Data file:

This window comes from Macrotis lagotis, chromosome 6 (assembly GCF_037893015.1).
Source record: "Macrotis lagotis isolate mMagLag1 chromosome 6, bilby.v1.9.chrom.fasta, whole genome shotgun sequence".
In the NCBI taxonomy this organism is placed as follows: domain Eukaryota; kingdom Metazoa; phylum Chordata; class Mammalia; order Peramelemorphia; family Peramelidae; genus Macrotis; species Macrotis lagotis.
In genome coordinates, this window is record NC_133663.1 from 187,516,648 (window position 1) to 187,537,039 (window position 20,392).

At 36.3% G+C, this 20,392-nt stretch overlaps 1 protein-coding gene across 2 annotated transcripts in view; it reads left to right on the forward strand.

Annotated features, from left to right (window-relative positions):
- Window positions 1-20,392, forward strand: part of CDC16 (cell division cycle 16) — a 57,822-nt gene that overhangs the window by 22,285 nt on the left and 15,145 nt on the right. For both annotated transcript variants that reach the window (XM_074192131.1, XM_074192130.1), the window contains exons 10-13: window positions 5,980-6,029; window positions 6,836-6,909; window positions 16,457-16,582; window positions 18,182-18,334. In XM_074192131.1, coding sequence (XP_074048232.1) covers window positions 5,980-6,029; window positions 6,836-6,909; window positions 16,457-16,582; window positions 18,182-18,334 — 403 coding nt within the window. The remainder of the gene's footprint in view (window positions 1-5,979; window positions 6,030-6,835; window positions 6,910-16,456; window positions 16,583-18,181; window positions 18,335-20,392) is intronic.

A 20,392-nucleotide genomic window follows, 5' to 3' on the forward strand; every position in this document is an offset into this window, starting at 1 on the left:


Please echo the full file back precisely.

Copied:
This window comes from Macrotis lagotis, chromosome 6 (assembly GCF_037893015.1).
Source record: "Macrotis lagotis isolate mMagLag1 chromosome 6, bilby.v1.9.chrom.fasta, whole genome shotgun sequence".
In the NCBI taxonomy this organism is placed as follows: domain Eukaryota; kingdom Metazoa; phylum Chordata; class Mammalia; order Peramelemorphia; family Peramelidae; genus Macrotis; species Macrotis lagotis.
In genome coordinates, this window is record NC_133663.1 from 187,516,648 (window position 1) to 187,537,039 (window position 20,392).

At 36.3% G+C, this 20,392-nt stretch overlaps 1 protein-coding gene across 2 annotated transcripts in view; it reads left to right on the forward strand.

Annotated features, from left to right (window-relative positions):
- Window positions 1-20,392, forward strand: part of CDC16 (cell division cycle 16) — a 57,822-nt gene that overhangs the window by 22,285 nt on the left and 15,145 nt on the right. For both annotated transcript variants that reach the window (XM_074192131.1, XM_074192130.1), the window contains exons 10-13: window positions 5,980-6,029; window positions 6,836-6,909; window positions 16,457-16,582; window positions 18,182-18,334. In XM_074192131.1, coding sequence (XP_074048232.1) covers window positions 5,980-6,029; window positions 6,836-6,909; window positions 16,457-16,582; window positions 18,182-18,334 — 403 coding nt within the window. The remainder of the gene's footprint in view (window positions 1-5,979; window positions 6,030-6,835; window positions 6,910-16,456; window positions 16,583-18,181; window positions 18,335-20,392) is intronic.

A 20,392-nucleotide genomic window follows, 5' to 3' on the forward strand; every position in this document is an offset into this window, starting at 1 on the left: